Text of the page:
Being Welcome into Another’s Home

Yesterday I had the pleasure of attending my very first Bar Mitzfah, a former student of mine. Without ever stepping inside a temple before, I wasn’t too sure what to expect. And if you try to search the internet and do a little research, the variety is almost endless.

I think it’s a great growing experience to step outside ones familiar surroundings, and I think it varies what each person learns.

Detail of a window at the Temple Di Hirsch Sanai in Seattle

First, my anxiety was eased by a feeling of welcome. There was never a feeling of ‘you’re not one of us’. The synagog/temple was stunningly beautiful and did not look too different from some of the Catholic churches I grew up with.

Second, the ceremony was clearly a rite of passage steeped in thousands of years of tradition, and one that obviously involved a lot of preparation on the part of a 13-year-old.

What I really noticed was that all the passages and readings from the Torah (even if you took out the religious references) were ones that any human could relate to. Having faith in oneself to take risks, make good choices, and learn from mistakes were a common theme. Another message was that we strive to do good with the intention to leave the world a better place than how we found it. Yet, we  are human and will sometimes make mistakes. In essence – we learn.

I was really touched throughout the ceremony, but mostly because I was very proud of my former student’s success and his mom’s as well.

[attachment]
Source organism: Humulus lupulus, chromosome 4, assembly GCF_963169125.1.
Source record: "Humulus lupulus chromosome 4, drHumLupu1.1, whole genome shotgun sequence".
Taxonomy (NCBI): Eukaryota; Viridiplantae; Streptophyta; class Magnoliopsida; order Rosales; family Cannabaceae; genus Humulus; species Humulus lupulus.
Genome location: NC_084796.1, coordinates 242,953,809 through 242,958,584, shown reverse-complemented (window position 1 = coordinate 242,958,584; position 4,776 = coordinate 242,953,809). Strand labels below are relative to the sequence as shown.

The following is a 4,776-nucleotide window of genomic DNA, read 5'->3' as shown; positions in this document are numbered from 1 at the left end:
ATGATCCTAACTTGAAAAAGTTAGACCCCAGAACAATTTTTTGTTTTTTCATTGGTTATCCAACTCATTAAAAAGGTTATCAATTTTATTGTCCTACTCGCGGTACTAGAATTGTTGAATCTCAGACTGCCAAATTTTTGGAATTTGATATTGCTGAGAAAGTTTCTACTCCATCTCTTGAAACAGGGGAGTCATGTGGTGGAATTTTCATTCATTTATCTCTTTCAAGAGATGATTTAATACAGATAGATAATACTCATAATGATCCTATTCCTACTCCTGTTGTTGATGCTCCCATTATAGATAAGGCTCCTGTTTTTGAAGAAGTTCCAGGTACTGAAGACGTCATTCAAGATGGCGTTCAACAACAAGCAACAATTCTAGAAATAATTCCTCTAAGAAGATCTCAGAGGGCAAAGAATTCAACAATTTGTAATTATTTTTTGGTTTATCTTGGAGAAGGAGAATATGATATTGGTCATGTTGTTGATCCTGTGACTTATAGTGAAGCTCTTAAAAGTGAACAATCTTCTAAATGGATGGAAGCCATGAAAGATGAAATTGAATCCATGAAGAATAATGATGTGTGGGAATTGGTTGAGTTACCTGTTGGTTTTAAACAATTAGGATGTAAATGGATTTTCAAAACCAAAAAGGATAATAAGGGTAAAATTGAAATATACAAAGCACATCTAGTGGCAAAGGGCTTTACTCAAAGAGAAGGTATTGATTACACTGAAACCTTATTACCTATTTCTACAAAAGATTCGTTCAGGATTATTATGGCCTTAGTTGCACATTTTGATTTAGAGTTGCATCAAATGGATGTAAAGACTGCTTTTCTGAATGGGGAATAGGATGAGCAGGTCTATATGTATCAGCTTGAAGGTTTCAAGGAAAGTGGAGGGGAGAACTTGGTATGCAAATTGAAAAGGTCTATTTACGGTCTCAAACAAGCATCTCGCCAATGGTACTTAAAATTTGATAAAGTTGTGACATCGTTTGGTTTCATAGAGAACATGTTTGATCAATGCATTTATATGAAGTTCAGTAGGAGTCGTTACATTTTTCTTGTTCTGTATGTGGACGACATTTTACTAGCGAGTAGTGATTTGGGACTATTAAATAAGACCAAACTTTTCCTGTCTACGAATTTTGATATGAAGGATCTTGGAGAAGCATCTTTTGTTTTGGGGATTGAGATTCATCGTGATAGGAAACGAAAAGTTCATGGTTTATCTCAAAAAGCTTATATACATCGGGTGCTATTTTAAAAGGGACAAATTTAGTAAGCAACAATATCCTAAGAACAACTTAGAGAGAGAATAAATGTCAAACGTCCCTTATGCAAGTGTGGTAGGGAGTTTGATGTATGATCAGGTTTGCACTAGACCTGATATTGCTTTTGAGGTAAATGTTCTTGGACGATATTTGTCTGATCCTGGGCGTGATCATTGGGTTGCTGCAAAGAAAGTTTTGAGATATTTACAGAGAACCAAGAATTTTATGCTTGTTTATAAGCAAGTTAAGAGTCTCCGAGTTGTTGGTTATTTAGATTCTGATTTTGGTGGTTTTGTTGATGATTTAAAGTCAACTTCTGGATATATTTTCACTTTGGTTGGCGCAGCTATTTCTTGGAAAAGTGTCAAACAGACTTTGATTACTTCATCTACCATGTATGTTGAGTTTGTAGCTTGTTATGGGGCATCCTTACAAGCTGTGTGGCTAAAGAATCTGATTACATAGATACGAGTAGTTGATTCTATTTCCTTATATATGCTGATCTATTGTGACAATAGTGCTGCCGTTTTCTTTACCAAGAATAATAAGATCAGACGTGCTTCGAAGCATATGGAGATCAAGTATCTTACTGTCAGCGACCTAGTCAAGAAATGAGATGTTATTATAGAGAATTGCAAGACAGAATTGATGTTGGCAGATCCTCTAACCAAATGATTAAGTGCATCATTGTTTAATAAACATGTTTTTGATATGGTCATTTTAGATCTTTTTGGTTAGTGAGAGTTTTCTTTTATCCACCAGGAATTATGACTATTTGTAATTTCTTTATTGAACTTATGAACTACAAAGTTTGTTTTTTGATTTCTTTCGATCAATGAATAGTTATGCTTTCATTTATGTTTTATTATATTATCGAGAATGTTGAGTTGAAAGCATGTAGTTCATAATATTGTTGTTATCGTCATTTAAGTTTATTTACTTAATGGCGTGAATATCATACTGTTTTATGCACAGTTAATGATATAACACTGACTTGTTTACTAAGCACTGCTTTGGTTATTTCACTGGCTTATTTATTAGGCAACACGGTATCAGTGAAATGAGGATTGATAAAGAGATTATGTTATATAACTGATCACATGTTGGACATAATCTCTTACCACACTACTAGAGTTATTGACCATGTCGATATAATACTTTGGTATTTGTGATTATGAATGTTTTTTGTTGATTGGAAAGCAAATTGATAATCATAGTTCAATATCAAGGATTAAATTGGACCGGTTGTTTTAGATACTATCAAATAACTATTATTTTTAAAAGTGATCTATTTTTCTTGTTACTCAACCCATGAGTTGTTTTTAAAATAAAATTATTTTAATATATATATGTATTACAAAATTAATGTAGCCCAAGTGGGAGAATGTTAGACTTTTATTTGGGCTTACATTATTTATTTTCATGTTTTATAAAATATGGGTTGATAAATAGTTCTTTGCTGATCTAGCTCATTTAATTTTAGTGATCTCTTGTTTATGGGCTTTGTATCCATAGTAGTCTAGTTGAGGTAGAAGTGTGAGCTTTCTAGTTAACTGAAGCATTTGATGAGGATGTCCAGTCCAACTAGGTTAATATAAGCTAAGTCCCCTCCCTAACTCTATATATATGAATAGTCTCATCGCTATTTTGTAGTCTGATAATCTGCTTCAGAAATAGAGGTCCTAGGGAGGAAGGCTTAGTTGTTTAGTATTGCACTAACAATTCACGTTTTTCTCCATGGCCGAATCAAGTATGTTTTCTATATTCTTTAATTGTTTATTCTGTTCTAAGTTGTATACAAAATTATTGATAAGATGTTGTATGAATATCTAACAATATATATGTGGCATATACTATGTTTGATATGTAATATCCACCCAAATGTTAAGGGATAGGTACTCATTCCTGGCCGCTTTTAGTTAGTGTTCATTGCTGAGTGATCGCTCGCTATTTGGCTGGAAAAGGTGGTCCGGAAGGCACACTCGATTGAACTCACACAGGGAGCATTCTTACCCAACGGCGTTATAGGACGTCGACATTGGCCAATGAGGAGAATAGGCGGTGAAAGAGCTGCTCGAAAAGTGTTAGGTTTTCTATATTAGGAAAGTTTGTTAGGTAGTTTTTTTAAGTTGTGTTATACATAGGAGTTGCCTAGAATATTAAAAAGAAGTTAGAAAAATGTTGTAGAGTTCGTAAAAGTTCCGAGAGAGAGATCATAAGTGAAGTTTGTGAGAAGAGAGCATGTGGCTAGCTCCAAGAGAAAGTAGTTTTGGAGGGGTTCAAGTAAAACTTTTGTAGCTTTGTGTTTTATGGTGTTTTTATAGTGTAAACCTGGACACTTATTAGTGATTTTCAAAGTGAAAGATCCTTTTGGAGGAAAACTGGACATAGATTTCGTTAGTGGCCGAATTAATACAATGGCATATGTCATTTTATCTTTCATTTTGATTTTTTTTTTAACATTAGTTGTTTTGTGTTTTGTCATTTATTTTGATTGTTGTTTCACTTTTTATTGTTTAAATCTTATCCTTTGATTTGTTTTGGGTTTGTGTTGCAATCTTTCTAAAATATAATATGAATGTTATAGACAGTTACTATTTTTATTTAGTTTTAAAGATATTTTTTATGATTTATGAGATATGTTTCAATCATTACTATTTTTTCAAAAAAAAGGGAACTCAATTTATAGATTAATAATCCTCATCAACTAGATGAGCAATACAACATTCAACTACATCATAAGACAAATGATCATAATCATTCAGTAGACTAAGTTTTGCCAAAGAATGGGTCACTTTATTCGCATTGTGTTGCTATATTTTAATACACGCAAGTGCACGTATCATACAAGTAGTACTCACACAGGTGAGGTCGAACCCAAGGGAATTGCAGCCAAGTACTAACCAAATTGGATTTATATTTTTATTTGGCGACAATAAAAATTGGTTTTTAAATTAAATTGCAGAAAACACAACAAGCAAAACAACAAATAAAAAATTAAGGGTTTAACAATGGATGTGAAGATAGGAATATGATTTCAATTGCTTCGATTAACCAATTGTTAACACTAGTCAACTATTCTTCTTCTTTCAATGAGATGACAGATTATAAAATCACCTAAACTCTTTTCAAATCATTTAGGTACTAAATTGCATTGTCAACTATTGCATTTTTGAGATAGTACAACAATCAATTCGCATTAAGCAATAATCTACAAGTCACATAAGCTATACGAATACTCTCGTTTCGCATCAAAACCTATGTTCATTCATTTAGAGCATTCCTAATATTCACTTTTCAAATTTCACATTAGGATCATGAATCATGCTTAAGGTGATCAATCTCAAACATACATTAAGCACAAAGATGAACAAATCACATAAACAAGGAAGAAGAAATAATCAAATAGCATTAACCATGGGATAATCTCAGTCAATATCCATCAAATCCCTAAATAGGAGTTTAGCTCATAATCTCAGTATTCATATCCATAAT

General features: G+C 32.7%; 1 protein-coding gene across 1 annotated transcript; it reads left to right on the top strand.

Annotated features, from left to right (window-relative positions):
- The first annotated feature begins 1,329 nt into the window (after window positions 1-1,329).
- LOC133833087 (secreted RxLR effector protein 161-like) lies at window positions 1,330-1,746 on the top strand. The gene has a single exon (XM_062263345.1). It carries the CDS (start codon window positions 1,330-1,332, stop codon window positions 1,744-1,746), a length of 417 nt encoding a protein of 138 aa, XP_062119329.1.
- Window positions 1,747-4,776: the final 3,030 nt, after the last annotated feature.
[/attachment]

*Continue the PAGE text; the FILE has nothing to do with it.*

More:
Finally, the reason this experience is appearing here on this blog is because it reminds me of the importance of the tenets of multicultural and diversity education. Whether that diversity is in religious beliefs, culture, orientation, political ideology, the most important thing is to ensure a feeling of belonging. Today I was a little worried that I was going to be an outsider peering in, but I felt welcomed instantly.

Our schools, classrooms, and curriculum need to be places where everyone feels like they belong. The act of learning itself, from taking risks and making mistakes, or wanting to work to make this world a better place for future generations, are values that cross cultures and beliefs. The more we explore differences, it’s not surprising that we often find many similarities.

CS and MS thanks for always being so welcoming and including me in your special day. It was wonderful and I enjoyed every minute of it. You both should be very proud.

Shabbat Shalom!

 

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2 thoughts on “Being Welcome into Another’s Home

  1. I agree, Anthony. It was a beautiful exerperience to see our former student conduct himself with such poise in the middle of so much attention as he carefully chanted the ancient Hebrew passages from the Torah and other texts, through the thorough and meaningful bar mitzvah ceremony. I was impressed by the spirit of inclusiveness too at this particular Temple. I was also impressed by the references to the importance of having a community of family and friends that is much larger than ourselves and giving them credit for the good lives we enjoy today. Paying homage to ancestors and giving a place for those in “active mourning” was just so real. I did not sense the flash and glitter that some churches rely on now. This was about passing down ancient traditions and customs that have obviously worked well, as the Jewish faith has survived attemtp after attempt to snuff it out.

    In modern America, 2010, there are few positive “coming of age” traditions left, so most teens are left to find and chart their own paths. I have admiration for the Jewish “coming of age” ceremony and the secure anchor and foundation it provides for Jewish teens and young adults.

  2. Pingback: Tweets that mention Being Welcome into Another’s Home | Seconds -- Topsy.com

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